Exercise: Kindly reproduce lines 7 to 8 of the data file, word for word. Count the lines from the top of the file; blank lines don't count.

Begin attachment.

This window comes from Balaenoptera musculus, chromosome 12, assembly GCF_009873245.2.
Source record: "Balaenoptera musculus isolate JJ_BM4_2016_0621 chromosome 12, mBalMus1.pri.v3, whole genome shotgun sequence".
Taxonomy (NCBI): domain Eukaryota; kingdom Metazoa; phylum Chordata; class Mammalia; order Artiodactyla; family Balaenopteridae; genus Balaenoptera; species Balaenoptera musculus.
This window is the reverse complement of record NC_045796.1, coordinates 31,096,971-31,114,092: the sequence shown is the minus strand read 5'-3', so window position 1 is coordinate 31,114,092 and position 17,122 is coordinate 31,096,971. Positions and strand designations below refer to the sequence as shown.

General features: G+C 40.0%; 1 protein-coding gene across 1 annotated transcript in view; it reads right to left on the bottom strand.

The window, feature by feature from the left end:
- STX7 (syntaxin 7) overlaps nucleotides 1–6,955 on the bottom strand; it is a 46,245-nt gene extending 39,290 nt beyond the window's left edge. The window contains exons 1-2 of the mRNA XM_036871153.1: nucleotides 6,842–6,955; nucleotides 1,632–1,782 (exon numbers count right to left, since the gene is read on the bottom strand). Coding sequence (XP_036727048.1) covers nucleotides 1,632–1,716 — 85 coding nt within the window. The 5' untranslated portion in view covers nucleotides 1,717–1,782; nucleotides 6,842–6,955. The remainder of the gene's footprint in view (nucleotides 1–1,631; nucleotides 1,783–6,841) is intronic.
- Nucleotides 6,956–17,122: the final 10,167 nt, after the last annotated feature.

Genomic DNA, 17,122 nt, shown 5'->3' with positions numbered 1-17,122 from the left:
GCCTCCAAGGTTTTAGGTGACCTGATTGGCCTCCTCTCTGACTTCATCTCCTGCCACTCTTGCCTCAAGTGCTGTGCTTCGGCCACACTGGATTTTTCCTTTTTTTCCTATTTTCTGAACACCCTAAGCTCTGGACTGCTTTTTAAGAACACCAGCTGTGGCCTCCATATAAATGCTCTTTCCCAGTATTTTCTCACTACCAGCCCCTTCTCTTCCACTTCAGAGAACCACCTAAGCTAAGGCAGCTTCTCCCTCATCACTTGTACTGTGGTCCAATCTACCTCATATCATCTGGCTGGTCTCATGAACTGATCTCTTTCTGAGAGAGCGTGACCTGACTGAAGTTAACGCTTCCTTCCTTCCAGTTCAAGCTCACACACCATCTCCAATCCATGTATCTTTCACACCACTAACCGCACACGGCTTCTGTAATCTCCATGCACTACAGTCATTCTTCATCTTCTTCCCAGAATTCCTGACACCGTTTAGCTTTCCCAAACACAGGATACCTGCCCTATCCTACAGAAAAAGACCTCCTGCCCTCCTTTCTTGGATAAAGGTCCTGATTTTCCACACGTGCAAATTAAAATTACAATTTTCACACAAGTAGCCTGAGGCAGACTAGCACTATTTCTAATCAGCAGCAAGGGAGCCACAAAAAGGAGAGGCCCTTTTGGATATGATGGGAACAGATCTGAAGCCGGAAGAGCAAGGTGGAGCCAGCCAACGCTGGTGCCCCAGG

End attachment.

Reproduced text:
- STX7 (syntaxin 7) overlaps nucleotides 1–6,955 on the bottom strand; it is a 46,245-nt gene extending 39,290 nt beyond the window's left edge. The window contains exons 1-2 of the mRNA XM_036871153.1: nucleotides 6,842–6,955; nucleotides 1,632–1,782 (exon numbers count right to left, since the gene is read on the bottom strand). Coding sequence (XP_036727048.1) covers nucleotides 1,632–1,716 — 85 coding nt within the window. The 5' untranslated portion in view covers nucleotides 1,717–1,782; nucleotides 6,842–6,955. The remainder of the gene's footprint in view (nucleotides 1–1,631; nucleotides 1,783–6,841) is intronic.
- Nucleotides 6,956–17,122: the final 10,167 nt, after the last annotated feature.